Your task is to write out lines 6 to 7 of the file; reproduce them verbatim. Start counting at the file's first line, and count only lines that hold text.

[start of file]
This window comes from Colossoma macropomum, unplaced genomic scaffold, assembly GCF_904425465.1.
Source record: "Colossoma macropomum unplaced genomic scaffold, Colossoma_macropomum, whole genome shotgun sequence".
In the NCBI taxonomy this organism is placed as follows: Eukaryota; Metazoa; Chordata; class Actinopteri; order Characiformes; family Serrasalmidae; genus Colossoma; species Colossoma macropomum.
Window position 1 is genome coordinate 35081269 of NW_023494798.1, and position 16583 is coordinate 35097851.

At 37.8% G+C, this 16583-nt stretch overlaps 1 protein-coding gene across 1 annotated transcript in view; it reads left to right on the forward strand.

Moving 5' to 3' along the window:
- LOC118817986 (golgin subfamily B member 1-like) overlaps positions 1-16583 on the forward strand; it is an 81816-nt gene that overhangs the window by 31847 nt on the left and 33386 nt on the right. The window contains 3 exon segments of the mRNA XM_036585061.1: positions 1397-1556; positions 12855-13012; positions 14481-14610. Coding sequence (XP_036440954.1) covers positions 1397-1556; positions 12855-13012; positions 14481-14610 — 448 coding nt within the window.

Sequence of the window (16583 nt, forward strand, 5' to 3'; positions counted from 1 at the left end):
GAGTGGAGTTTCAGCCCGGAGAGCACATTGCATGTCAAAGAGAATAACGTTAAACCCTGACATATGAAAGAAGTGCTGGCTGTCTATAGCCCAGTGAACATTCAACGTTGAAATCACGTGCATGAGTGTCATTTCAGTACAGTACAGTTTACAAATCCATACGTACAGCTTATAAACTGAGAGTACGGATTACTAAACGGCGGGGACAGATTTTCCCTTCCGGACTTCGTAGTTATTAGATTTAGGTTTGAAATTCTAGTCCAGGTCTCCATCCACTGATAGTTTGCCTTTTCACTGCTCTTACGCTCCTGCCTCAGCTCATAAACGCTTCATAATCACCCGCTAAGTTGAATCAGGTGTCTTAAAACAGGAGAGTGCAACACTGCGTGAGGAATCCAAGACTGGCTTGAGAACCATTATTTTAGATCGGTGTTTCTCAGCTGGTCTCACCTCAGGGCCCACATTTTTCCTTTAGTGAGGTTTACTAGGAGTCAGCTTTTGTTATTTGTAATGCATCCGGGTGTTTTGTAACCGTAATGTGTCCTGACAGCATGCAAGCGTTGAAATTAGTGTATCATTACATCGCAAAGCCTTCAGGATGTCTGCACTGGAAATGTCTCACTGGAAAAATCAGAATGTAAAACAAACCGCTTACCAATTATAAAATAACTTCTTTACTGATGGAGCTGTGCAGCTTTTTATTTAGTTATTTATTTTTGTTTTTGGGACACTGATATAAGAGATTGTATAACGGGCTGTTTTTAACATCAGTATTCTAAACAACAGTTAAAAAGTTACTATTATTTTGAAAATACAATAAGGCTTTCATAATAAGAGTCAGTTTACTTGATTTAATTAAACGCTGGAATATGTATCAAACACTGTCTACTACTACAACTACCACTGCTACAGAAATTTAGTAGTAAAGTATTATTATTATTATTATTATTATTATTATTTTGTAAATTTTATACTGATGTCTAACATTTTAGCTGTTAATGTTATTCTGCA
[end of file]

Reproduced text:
Moving 5' to 3' along the window:
- LOC118817986 (golgin subfamily B member 1-like) overlaps positions 1-16583 on the forward strand; it is an 81816-nt gene that overhangs the window by 31847 nt on the left and 33386 nt on the right. The window contains 3 exon segments of the mRNA XM_036585061.1: positions 1397-1556; positions 12855-13012; positions 14481-14610. Coding sequence (XP_036440954.1) covers positions 1397-1556; positions 12855-13012; positions 14481-14610 — 448 coding nt within the window.